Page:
The blue line represents electricity for most households (all the non-Economy 7 meters). If you look at the frequency reading for 3,100kWh, the top of the blue curve — it does not represent a very large number. Specifically, less than 50,000 out of the 22+ million UK households that buy energy via the National Grid are at exactly 3,100kWh for electricity. Even fewer are exactly average for gas. A very high majority of households are clearly nowhere near average.

This is why the advertised tariffs are not the cheapest for everyone viewing the advert. For the many households whose consumption is above the average (to the right of 3,100kWh for ekectricity), a tariff with a lower unit rate and higher standing charge would be cheaper than the advertised ‘cheapest deal’. Vice versa would also be true for lower than average consumers.

There may be tariffs that are cheaper for many households than the advertised ‘cheapest tariffs’. This isn’t evident from the advert.

2. Averages make misleading quotes

Once a consumer has viewed an advert, they may, if enticed, visit an energy supplier or price comparison website where they can get a quote. This comes in the form of an ordered list of estimated annual costs for various available energy tariffs, based largely on your consumption. For some, these quotes are a better estimate of the annual cost of the various tariffs for them —mostly, if they are diligent enough to input the correct consumption information from their bills. For others, the estimates produced by the sites are not much better, or could even be worse in some cases. In order to get a quote without checking bills, you are presented with the option to rate yourself as a Low, Medium or High electricity and gas user. Or you may fill in information about your property (usually the number of bedrooms) and lifestyle. Answering these relatively easy questions can be an attractive alternative to digging up bills and looking for annual consumption information.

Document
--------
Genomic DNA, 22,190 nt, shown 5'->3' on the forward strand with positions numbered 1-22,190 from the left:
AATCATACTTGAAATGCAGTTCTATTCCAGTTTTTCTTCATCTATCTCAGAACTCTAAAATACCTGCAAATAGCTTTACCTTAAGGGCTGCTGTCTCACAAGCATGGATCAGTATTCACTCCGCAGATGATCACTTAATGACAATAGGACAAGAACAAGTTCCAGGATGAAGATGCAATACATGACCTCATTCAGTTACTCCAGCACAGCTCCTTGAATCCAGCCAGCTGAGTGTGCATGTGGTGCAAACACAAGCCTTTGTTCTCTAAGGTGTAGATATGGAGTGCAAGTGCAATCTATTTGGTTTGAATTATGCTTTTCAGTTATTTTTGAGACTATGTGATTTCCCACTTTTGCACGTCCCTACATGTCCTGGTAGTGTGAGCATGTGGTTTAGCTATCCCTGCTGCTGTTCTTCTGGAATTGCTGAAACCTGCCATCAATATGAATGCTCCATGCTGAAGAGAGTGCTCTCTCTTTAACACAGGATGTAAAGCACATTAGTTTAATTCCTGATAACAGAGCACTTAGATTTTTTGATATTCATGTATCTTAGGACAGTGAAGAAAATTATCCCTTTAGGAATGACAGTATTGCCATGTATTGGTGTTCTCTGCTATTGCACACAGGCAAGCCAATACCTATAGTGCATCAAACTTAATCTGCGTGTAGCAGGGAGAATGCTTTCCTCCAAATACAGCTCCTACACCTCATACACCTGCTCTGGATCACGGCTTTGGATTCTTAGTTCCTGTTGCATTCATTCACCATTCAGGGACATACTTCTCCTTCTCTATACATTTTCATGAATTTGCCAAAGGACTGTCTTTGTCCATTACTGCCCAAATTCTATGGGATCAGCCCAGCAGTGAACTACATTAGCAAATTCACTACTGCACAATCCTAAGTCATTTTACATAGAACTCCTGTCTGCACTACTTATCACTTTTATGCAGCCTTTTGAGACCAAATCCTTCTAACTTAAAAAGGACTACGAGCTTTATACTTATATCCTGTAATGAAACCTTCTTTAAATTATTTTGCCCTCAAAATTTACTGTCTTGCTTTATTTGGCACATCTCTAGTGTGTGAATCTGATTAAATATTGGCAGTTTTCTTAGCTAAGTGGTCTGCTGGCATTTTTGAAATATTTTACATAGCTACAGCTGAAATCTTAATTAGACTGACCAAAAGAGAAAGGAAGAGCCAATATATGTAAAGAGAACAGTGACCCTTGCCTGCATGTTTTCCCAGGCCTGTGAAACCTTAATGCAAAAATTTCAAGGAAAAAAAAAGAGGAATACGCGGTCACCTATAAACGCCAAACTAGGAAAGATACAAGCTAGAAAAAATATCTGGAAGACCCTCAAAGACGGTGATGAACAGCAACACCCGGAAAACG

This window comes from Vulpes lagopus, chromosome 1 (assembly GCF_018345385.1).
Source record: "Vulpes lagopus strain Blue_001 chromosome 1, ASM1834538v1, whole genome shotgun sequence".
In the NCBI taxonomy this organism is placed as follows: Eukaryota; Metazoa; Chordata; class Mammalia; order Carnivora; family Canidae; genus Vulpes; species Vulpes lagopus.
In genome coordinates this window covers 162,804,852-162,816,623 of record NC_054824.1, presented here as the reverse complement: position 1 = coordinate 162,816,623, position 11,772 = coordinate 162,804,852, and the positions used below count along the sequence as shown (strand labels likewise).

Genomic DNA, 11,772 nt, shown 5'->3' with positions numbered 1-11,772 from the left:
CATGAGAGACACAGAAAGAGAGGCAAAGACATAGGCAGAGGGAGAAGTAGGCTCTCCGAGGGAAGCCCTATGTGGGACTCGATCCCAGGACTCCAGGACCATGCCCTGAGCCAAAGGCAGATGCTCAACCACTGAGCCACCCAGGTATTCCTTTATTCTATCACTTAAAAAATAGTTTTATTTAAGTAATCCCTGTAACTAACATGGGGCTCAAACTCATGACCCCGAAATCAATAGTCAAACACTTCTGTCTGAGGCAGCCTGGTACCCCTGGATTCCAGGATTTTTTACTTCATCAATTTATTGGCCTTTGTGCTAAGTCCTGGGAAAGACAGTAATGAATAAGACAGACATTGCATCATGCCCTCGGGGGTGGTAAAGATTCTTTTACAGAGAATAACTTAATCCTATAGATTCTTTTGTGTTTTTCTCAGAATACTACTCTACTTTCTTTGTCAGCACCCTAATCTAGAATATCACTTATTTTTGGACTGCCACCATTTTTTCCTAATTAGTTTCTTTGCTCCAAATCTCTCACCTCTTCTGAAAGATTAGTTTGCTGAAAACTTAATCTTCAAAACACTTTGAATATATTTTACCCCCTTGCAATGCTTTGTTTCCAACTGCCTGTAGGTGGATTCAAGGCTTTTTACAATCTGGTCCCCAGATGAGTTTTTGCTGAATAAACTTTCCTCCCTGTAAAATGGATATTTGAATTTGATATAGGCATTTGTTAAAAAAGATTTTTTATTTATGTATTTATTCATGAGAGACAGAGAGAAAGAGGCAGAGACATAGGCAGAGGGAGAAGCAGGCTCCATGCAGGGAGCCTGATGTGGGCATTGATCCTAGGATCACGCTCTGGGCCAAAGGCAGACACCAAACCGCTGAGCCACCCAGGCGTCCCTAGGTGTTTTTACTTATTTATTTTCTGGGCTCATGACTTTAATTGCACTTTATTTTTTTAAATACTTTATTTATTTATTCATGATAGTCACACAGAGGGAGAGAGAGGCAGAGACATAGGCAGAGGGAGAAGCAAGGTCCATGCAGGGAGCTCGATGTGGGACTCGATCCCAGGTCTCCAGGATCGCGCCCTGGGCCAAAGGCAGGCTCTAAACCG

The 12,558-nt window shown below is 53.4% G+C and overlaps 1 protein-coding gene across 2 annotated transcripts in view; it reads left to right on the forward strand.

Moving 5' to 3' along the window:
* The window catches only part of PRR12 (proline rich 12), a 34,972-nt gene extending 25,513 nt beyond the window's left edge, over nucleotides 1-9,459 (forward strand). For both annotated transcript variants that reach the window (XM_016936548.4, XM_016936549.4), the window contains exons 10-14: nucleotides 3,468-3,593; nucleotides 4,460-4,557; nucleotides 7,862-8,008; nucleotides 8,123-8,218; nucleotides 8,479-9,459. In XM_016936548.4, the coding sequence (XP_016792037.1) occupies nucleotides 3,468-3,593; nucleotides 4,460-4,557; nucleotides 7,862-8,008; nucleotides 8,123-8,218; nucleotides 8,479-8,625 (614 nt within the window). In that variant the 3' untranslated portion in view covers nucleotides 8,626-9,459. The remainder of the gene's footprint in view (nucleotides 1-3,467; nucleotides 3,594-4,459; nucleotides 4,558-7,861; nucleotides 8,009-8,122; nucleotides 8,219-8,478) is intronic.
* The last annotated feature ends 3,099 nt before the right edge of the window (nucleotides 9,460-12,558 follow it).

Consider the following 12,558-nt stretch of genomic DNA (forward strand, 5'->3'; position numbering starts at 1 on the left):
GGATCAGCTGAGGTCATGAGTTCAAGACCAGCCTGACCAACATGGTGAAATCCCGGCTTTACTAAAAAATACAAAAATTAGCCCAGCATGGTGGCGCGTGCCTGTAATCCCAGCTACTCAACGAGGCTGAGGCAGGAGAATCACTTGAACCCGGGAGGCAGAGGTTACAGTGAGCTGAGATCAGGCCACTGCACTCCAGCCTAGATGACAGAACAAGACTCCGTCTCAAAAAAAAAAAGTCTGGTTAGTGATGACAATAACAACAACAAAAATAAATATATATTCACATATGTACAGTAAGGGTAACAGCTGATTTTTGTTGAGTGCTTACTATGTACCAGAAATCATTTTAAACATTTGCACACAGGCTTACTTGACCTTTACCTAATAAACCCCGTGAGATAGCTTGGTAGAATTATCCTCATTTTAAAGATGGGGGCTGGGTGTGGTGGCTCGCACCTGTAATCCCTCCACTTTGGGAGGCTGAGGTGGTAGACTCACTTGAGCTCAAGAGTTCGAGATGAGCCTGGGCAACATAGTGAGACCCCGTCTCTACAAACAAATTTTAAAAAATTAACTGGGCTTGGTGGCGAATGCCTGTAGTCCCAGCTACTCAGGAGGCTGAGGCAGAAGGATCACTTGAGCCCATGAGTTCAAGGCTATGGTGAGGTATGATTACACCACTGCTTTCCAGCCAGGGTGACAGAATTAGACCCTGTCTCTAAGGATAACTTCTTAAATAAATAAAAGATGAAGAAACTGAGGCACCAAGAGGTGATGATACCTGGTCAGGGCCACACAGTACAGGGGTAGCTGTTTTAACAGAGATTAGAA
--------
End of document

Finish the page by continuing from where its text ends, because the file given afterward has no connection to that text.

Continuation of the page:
However, the estimates produced this way can be very inaccurate. Some websites simply use the Low, Medium and High energy consumption averages published by Ofgem. Others have developed more sophisticated, though not necessarily more accurate ways of estimating.

There are two problems here:

  1. It’s hard to rate yourself as a Low, Medium or High energy user. It’s very easy for people and websites alike to guess this wrong. Property size is generally known to be one of the best available individual predictors of consumption. Other factors like how warm you like to keep your home can be used to try and make estimates better.
  2. LMH and other estimates probably won’t predict your consumption very well.

To illustrate these two points, here is a random sample of 10 of our early Flipper members and their actual energy consumption, versus what would be estimated using correct LMH categorisation. We also list the number of bedrooms to see if it would have been a good predictor of the Ofgem category:

It’s obviously a tiny sample to keep it simple to follow, but even in these small numbers you can see:

  • Ofgem averages are generally very bad predictors of consumption — The average error rate (ie. the average difference between the estimate vs the actual consumption) given by the Ofgem LMH average here is 98% for electricity and 93% for gas.